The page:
Down syndrome occurs when an embryo inherits an extra copy of chromosome 21, leading to overexpression of the genes it carries.1 Scientists have yet to explore how these extra gene copies drive Down syndrome, but a team of geneticists led by Katherine Waugh at the University of Colorado recently revealed the part played by four interferon receptor genes. In a mouse study published in Nature Genetics, they outlined the influence of these genes, suggesting that it may become possible to ease Down syndrome’s co-occurring conditions by blocking interferon signaling.2,3
“I’m not trying to fix Down syndrome or prevent it,” said Waugh. “I’m trying to help everyone with Down syndrome live their happiest, healthiest lives.”
Interferons are proteins secreted from cells that signal the immune system to fight cancer and infections.4 Extra copies of interferon receptors boost interferon signaling in cells of people with Down syndrome, but it was not clear whether this contributes to developmental changes.5
In search for a causal link, the researchers turned to the Dp16 mouse model of Down syndrome. It’s challenging to model Down syndrome since the genes on the human chromosome 21 are spread across three different chromosomes in mice. The mouse chromosome 16 carries the largest fraction of these genes, 120 of which have extra copies in the Dp16 mouse, including the cluster of four interferon receptor genes that Waugh wanted to explore. Dp16 is less severe than other mouse models of Down syndrome, and Waugh noted that these mice vary in the characteristics they display, nicely mimicking the range of severity seen in people with the syndrome.
By using CRISPR-Cas9 technology, the team deleted the four interferon receptor genes in Dp16 mice to determine whether they contribute to developmental changes. “We deleted 192 kilobases out of a chromosome in the mouse, which is not a small feat nowadays, and it certainly wasn’t when we embarked on this process years ago,” said Kelly Sullivan, a researcher at the University of Colorado and coauthor of the study.
Dp16 mice experienced various development changes in the heart, such as fusion of the left and right atria. The team showed that the interferon receptor genes were culprits in this aberrant development since mice lacking the extra genes were less likely to develop these heart conditions. Deleting these genes also prevented developmental changes in the brain and skull that were common in the model, including eye-twitching and a short skull.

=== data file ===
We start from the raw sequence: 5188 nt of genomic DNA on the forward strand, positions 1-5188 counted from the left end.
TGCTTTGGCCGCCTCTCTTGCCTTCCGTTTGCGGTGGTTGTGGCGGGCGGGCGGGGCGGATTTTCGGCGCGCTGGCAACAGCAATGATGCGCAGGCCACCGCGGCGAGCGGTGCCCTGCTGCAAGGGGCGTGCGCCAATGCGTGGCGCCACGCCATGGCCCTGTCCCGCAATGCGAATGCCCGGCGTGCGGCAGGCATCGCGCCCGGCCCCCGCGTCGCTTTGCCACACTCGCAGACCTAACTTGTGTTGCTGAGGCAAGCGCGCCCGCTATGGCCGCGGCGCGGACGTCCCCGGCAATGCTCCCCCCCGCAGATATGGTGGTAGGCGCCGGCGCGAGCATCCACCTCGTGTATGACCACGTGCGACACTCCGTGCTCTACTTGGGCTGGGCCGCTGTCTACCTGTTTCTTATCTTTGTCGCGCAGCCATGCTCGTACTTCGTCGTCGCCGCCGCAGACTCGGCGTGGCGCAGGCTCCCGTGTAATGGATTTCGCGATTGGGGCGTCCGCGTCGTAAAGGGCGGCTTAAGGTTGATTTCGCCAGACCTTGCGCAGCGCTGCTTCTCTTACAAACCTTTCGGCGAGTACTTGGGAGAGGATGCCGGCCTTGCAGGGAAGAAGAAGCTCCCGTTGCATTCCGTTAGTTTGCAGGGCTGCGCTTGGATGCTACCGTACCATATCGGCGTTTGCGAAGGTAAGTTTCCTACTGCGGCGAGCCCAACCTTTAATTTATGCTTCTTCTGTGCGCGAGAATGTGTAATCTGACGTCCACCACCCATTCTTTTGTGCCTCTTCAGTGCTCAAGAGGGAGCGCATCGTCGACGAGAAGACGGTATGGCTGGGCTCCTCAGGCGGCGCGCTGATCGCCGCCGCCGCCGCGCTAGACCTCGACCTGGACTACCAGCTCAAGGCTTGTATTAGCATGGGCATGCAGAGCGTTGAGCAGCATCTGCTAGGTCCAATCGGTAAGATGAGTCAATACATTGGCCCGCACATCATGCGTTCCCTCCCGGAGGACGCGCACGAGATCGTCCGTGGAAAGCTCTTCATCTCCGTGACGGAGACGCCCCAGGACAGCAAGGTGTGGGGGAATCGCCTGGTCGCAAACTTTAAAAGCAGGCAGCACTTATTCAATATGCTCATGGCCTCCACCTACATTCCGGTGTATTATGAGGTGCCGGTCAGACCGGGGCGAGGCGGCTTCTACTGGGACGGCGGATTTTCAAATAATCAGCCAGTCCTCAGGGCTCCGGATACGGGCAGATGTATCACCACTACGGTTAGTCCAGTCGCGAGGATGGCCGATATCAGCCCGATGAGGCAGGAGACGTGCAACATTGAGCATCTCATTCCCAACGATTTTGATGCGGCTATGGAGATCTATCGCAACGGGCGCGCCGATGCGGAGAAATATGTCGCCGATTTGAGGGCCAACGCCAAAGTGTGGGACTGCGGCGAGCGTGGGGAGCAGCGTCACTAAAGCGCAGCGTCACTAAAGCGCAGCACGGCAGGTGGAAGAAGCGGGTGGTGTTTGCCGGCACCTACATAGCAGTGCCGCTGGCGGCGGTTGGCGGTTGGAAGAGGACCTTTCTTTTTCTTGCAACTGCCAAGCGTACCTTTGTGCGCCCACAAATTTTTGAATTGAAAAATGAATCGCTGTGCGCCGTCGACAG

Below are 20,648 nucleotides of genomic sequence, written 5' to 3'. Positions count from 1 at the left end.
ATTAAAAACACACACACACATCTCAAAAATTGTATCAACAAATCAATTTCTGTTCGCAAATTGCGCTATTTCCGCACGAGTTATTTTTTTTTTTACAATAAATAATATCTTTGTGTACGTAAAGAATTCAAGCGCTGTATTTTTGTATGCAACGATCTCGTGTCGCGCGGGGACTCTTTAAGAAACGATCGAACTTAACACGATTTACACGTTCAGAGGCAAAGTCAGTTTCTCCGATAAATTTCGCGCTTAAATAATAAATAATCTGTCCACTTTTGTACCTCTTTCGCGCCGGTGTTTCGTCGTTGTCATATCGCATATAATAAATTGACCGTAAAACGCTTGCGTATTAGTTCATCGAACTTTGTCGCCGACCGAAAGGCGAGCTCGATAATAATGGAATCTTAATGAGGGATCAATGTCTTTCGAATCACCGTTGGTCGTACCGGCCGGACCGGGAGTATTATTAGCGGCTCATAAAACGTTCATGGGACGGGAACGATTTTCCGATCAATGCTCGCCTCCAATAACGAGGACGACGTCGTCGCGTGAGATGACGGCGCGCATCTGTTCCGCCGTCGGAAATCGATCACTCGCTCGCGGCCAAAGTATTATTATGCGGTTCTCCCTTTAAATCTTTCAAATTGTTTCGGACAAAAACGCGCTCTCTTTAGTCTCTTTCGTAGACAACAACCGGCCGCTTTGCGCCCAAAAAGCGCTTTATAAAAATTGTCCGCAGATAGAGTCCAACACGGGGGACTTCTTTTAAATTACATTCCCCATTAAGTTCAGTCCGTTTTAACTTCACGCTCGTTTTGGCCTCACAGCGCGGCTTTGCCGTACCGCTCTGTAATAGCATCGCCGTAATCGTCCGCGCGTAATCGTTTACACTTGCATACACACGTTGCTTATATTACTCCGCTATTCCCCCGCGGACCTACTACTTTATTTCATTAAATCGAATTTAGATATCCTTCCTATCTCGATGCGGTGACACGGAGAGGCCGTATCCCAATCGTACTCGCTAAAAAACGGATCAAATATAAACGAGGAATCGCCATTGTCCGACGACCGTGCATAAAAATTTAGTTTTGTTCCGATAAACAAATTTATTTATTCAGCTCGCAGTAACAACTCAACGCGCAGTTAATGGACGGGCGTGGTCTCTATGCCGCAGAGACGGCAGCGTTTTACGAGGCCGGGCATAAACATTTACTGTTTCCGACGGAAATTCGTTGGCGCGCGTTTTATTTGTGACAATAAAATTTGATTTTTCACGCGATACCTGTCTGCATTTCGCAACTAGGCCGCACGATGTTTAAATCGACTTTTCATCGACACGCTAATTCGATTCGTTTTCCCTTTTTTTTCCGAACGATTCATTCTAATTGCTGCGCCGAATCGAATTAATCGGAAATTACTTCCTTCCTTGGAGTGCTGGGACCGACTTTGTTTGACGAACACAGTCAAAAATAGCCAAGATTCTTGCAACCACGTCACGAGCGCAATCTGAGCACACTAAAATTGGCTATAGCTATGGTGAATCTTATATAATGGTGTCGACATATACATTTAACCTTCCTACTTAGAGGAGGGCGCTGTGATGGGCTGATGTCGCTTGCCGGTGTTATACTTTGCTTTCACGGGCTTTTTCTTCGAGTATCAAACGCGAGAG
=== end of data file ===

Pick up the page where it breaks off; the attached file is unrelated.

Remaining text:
Fused atria are one of the developmental changes found in hearts taken from mouse models of Down syndrome.
The team also tested the cognitive abilities of the mice as learning and memory are commonly affected in people with Down Syndrome.6 The researchers challenged the mice to locate a hidden platform in a circular tub filled with water. The platform’s position changed before each session, and the team determined how quickly the mice clocked this change by tracing their swim routes.
For Joaquin Espinosa, a researcher at the University of Colorado and study coauthor, the Dp16 mice with the extra interferon genes learned more slowly to avoid checking the previous position, indicating that the extra gene copies are linked to cognitive difficulties.
These conditions were only partially reverted by deleting the extra genes, suggesting that extra copies of other genes contribute to the phenotype too. “It’s hard to completely weigh the influence of interferon receptor genes alone without the context of all other genes present on chromosome 21,” said Dusan Bogunovic, an immunologist with the Icahn School of Medicine at Mount Sinai who was not involved with the work. “We simply need to go one-by-one” deleting each extra gene, he said. “Even that does not give a full answer because genes work in epistasis with each other; they influence each other.”
The findings reveal that the developmental changes seen in Dp16 mice are triggered by extra copies of interferon receptor genes; it is still unknown whether these genes have a similar effect in humans. Clinical trials that block interferon signaling can test the cause-effect relationship in people, Espinosa said.
These results also have important implications for the potential effects of interferon signaling on fetal development as they may explain changes in the heart observed in people born to mothers with autoimmune lupus.7
Hultén MA, et al. On the origin of trisomy 21 Down syndrome. Molecular Cytogenetics. 2008;1,21.
Waugh KA, et al. Triplication of the interferon receptor locus contributes to hallmarks of Down syndrome in a mouse model. Nat Genet. 2023; 55:1034–1047.
Damsky W, et al. The emerging role of Janus kinase inhibitors in the treatment of autoimmune and inflammatory diseases. J Allergy Clin Immunol. 2021;147(3):814–826.
Barrat FJ, et al. Interferon target-gene expression and epigenomic signatures in health and disease. Nat Immunol. 2019; 20(12):1574-1583.
Sullivan KD, et al. Trisomy 21 consistently activates the interferon response. Elife. 2016;5:e16220.
Godfrey M & Lee NR. Memory profiles in Down syndrome across development: a review of memory abilities through the lifespan. J Neurodevelop Disord. 2018;10,5
Vinet É, et al. Increased congenital heart defects in children born to women with systemic lupus erythematosus: results from the offspring of Systemic Lupus Erythematosus Mothers Registry Study. Circulation. 2015; 131(2):149-156.